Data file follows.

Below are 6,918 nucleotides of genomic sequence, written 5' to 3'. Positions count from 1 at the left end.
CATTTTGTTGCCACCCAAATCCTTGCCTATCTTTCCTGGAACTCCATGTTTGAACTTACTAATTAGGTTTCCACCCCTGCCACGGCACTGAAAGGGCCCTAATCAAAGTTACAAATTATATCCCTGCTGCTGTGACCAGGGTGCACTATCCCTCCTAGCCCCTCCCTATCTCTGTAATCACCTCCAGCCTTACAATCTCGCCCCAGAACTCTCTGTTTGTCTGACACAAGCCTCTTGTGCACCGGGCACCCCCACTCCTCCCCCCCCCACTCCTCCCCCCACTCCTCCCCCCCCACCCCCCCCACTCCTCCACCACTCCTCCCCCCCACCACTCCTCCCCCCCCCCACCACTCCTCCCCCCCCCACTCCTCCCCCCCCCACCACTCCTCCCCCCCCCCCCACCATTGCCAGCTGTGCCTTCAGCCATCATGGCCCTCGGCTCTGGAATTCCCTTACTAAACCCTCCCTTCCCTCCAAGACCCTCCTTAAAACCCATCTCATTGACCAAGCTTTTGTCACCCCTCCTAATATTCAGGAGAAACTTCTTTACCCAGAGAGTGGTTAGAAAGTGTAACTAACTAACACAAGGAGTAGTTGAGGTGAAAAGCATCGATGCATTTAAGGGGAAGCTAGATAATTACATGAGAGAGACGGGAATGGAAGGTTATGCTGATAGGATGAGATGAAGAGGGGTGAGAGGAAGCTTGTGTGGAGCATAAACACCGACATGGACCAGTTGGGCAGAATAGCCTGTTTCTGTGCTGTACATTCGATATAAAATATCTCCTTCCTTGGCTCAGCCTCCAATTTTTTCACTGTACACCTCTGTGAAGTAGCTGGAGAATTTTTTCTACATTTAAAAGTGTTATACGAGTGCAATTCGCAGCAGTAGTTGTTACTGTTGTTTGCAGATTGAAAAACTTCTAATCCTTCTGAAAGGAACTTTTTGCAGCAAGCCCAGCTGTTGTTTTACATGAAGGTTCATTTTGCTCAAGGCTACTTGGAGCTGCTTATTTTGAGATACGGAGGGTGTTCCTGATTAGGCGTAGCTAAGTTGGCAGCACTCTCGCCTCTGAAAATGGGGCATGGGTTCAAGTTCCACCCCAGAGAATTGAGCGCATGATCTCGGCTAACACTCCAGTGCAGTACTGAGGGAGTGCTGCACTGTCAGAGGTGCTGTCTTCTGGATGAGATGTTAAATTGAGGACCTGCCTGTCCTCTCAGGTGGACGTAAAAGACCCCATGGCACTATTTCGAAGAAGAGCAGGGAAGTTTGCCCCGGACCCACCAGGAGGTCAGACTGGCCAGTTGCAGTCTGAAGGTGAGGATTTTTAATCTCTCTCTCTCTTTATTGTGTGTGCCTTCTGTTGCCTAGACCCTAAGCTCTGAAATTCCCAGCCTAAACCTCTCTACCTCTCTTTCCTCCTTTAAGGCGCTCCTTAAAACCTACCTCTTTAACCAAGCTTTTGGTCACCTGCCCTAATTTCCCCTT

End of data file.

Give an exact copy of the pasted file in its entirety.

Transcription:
Below are 6,918 nucleotides of genomic sequence, written 5' to 3'. Positions count from 1 at the left end.
CATTTTGTTGCCACCCAAATCCTTGCCTATCTTTCCTGGAACTCCATGTTTGAACTTACTAATTAGGTTTCCACCCCTGCCACGGCACTGAAAGGGCCCTAATCAAAGTTACAAATTATATCCCTGCTGCTGTGACCAGGGTGCACTATCCCTCCTAGCCCCTCCCTATCTCTGTAATCACCTCCAGCCTTACAATCTCGCCCCAGAACTCTCTGTTTGTCTGACACAAGCCTCTTGTGCACCGGGCACCCCCACTCCTCCCCCCCCCACTCCTCCCCCCACTCCTCCCCCCCCACCCCCCCCACTCCTCCACCACTCCTCCCCCCCACCACTCCTCCCCCCCCCCACCACTCCTCCCCCCCCCACTCCTCCCCCCCCCACCACTCCTCCCCCCCCCCCCACCATTGCCAGCTGTGCCTTCAGCCATCATGGCCCTCGGCTCTGGAATTCCCTTACTAAACCCTCCCTTCCCTCCAAGACCCTCCTTAAAACCCATCTCATTGACCAAGCTTTTGTCACCCCTCCTAATATTCAGGAGAAACTTCTTTACCCAGAGAGTGGTTAGAAAGTGTAACTAACTAACACAAGGAGTAGTTGAGGTGAAAAGCATCGATGCATTTAAGGGGAAGCTAGATAATTACATGAGAGAGACGGGAATGGAAGGTTATGCTGATAGGATGAGATGAAGAGGGGTGAGAGGAAGCTTGTGTGGAGCATAAACACCGACATGGACCAGTTGGGCAGAATAGCCTGTTTCTGTGCTGTACATTCGATATAAAATATCTCCTTCCTTGGCTCAGCCTCCAATTTTTTCACTGTACACCTCTGTGAAGTAGCTGGAGAATTTTTTCTACATTTAAAAGTGTTATACGAGTGCAATTCGCAGCAGTAGTTGTTACTGTTGTTTGCAGATTGAAAAACTTCTAATCCTTCTGAAAGGAACTTTTTGCAGCAAGCCCAGCTGTTGTTTTACATGAAGGTTCATTTTGCTCAAGGCTACTTGGAGCTGCTTATTTTGAGATACGGAGGGTGTTCCTGATTAGGCGTAGCTAAGTTGGCAGCACTCTCGCCTCTGAAAATGGGGCATGGGTTCAAGTTCCACCCCAGAGAATTGAGCGCATGATCTCGGCTAACACTCCAGTGCAGTACTGAGGGAGTGCTGCACTGTCAGAGGTGCTGTCTTCTGGATGAGATGTTAAATTGAGGACCTGCCTGTCCTCTCAGGTGGACGTAAAAGACCCCATGGCACTATTTCGAAGAAGAGCAGGGAAGTTTGCCCCGGACCCACCAGGAGGTCAGACTGGCCAGTTGCAGTCTGAAGGTGAGGATTTTTAATCTCTCTCTCTCTTTATTGTGTGTGCCTTCTGTTGCCTAGACCCTAAGCTCTGAAATTCCCAGCCTAAACCTCTCTACCTCTCTTTCCTCCTTTAAGGCGCTCCTTAAAACCTACCTCTTTAACCAAGCTTTTGGTCACCTGCCCTAATTTCCCCTT